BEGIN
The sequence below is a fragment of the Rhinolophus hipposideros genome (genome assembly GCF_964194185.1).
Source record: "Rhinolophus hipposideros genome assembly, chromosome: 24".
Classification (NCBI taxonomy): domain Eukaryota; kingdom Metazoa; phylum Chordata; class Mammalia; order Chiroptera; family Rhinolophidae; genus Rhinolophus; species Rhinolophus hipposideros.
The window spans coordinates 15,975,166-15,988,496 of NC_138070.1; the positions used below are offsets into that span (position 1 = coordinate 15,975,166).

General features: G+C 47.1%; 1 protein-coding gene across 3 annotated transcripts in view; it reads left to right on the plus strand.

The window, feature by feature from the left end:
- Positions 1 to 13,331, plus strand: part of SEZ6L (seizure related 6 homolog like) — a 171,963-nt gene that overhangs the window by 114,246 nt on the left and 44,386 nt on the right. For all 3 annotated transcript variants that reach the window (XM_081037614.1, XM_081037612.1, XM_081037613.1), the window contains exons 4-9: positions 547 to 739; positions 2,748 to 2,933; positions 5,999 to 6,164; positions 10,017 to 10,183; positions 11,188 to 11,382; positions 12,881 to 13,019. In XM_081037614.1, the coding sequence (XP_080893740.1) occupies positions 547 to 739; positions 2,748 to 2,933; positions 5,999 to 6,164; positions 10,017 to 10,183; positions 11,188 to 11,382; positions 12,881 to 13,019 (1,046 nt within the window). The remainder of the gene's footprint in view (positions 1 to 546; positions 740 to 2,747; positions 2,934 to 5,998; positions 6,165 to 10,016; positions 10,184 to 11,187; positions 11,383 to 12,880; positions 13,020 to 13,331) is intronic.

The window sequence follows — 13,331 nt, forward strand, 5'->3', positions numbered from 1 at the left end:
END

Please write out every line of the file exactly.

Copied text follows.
The sequence below is a fragment of the Rhinolophus hipposideros genome (genome assembly GCF_964194185.1).
Source record: "Rhinolophus hipposideros genome assembly, chromosome: 24".
Classification (NCBI taxonomy): domain Eukaryota; kingdom Metazoa; phylum Chordata; class Mammalia; order Chiroptera; family Rhinolophidae; genus Rhinolophus; species Rhinolophus hipposideros.
The window spans coordinates 15,975,166-15,988,496 of NC_138070.1; the positions used below are offsets into that span (position 1 = coordinate 15,975,166).

General features: G+C 47.1%; 1 protein-coding gene across 3 annotated transcripts in view; it reads left to right on the plus strand.

The window, feature by feature from the left end:
- Positions 1 to 13,331, plus strand: part of SEZ6L (seizure related 6 homolog like) — a 171,963-nt gene that overhangs the window by 114,246 nt on the left and 44,386 nt on the right. For all 3 annotated transcript variants that reach the window (XM_081037614.1, XM_081037612.1, XM_081037613.1), the window contains exons 4-9: positions 547 to 739; positions 2,748 to 2,933; positions 5,999 to 6,164; positions 10,017 to 10,183; positions 11,188 to 11,382; positions 12,881 to 13,019. In XM_081037614.1, the coding sequence (XP_080893740.1) occupies positions 547 to 739; positions 2,748 to 2,933; positions 5,999 to 6,164; positions 10,017 to 10,183; positions 11,188 to 11,382; positions 12,881 to 13,019 (1,046 nt within the window). The remainder of the gene's footprint in view (positions 1 to 546; positions 740 to 2,747; positions 2,934 to 5,998; positions 6,165 to 10,016; positions 10,184 to 11,187; positions 11,383 to 12,880; positions 13,020 to 13,331) is intronic.

The window sequence follows — 13,331 nt, forward strand, 5'->3', positions numbered from 1 at the left end: